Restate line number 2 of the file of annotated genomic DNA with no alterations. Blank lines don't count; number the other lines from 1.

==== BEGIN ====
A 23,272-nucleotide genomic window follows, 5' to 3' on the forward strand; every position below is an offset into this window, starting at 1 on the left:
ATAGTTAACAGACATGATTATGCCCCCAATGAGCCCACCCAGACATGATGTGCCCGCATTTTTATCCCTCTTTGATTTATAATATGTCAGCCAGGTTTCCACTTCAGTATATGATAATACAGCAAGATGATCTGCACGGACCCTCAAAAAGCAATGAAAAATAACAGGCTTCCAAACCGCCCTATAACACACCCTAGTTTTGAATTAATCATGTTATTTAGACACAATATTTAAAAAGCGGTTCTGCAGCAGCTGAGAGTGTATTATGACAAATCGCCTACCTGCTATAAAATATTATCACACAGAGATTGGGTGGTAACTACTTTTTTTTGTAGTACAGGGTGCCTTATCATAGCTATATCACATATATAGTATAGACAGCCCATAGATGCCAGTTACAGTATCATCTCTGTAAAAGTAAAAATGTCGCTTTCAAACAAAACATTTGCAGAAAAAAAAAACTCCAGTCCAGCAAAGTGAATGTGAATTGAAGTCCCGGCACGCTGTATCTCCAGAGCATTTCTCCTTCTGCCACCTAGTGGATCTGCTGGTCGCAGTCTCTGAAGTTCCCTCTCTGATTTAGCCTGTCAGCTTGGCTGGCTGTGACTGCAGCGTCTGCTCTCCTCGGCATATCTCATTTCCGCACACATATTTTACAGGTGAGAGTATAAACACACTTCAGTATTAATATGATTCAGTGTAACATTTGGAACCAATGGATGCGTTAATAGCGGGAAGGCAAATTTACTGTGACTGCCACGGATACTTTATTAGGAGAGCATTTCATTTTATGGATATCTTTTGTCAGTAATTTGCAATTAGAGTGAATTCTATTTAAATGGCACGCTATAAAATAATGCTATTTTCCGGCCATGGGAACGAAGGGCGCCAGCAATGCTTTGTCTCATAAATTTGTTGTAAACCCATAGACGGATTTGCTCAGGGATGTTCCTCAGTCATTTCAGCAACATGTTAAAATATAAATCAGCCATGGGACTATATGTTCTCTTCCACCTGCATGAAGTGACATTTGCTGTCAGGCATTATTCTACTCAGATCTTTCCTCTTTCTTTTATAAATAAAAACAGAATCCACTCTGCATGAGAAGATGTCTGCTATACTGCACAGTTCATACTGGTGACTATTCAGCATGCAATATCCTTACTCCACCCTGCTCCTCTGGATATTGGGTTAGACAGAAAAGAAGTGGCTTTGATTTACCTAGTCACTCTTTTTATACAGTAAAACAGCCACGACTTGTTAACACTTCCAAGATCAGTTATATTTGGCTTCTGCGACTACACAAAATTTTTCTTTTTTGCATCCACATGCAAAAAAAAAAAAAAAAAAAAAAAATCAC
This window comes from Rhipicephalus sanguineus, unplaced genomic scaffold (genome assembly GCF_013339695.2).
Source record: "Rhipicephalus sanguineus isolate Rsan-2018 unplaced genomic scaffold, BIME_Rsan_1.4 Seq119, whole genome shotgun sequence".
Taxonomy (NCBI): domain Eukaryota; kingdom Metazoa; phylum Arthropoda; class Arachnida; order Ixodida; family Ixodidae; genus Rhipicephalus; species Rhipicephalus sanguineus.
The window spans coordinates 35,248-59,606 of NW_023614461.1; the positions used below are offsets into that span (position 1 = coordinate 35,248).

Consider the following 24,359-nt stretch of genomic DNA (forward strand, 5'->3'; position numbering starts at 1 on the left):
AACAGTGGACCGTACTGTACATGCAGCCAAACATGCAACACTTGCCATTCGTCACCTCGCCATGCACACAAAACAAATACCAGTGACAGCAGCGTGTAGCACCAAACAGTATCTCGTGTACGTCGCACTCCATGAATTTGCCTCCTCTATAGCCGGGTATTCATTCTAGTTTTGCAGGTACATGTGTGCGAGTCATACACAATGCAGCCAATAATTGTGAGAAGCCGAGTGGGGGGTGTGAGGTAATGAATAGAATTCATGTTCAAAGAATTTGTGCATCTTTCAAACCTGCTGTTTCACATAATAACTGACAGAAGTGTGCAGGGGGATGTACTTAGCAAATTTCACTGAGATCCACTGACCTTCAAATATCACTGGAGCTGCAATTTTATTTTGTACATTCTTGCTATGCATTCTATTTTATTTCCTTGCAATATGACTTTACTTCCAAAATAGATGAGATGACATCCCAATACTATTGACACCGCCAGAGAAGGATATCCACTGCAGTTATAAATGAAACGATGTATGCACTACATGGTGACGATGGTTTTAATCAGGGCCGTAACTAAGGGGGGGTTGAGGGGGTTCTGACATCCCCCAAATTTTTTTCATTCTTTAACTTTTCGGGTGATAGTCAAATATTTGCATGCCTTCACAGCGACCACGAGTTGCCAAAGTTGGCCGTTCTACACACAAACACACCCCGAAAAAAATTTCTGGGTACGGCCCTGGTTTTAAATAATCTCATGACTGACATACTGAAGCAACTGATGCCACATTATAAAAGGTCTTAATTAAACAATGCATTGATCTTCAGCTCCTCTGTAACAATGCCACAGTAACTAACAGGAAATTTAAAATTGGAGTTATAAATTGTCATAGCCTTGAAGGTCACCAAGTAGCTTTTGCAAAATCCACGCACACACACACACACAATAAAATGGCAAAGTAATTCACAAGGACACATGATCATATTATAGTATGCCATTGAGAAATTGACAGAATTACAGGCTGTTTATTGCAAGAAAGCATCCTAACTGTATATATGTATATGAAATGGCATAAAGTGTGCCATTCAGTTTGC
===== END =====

ATAGTTAACAGACATGATTATGCCCCCAATGAGCCCACCCAGACATGATGTGCCCGCATTTTTATCCCTCTTTGATTTATAATATGTCAGCCAGGTTTCCACTTCAGTATATGATAATACAGCAAGATGATCTGCACGGACCCTCAAAAAGCAATGAAAAATAACAGGCTTCCAAACCGCCCTATAACACACCCTAGTTTTGAATTAATCATGTTATTTAGACACAATATTTAAAAAGCGGTTCTGCAGCAGCTGAGAGTGTATTATGACAAATCGCCTACCTGCTATAAAATATTATCACACAGAGATTGGGTGGTAACTACTTTTTTTTGTAGTACAGGGTGCCTTATCATAGCTATATCACATATATAGTATAGACAGCCCATAGATGCCAGTTACAGTATCATCTCTGTAAAAGTAAAAATGTCGCTTTCAAACAAAACATTTGCAGAAAAAAAAAACTCCAGTCCAGCAAAGTGAATGTGAATTGAAGTCCCGGCACGCTGTATCTCCAGAGCATTTCTCCTTCTGCCACCTAGTGGATCTGCTGGTCGCAGTCTCTGAAGTTCCCTCTCTGATTTAGCCTGTCAGCTTGGCTGGCTGTGACTGCAGCGTCTGCTCTCCTCGGCATATCTCATTTCCGCACACATATTTTACAGGTGAGAGTATAAACACACTTCAGTATTAATATGATTCAGTGTAACATTTGGAACCAATGGATGCGTTAATAGCGGGAAGGCAAATTTACTGTGACTGCCACGGATACTTTATTAGGAGAGCATTTCATTTTATGGATATCTTTTGTCAGTAATTTGCAATTAGAGTGAATTCTATTTAAATGGCACGCTATAAAATAATGCTATTTTCCGGCCATGGGAACGAAGGGCGCCAGCAATGCTTTGTCTCATAAATTTGTTGTAAACCCATAGACGGATTTGCTCAGGGATGTTCCTCAGTCATTTCAGCAACATGTTAAAATATAAATCAGCCATGGGACTATATGTTCTCTTCCACCTGCATGAAGTGACATTTGCTGTCAGGCATTATTCTACTCAGATCTTTCCTCTTTCTTTTATAAATAAAAACAGAATCCACTCTGCATGAGAAGATGTCTGCTATACTGCACAGTTCATACTGGTGACTATTCAGCATGCAATATCCTTACTCCACCCTGCTCCTCTGGATATTGGGTTAGACAGAAAAGAAGTGGCTTTGATTTACCTAGTCACTCTTTTTATACAGTAAAACAGCCACGACTTGTTAACACTTCCAAGATCAGTTATATTTGGCTTCTGCGACTACACAAAATTTTTCTTTTTTGCATCCACATGCAAAAAAAAAAAAAAAAAAAAAAAATCAC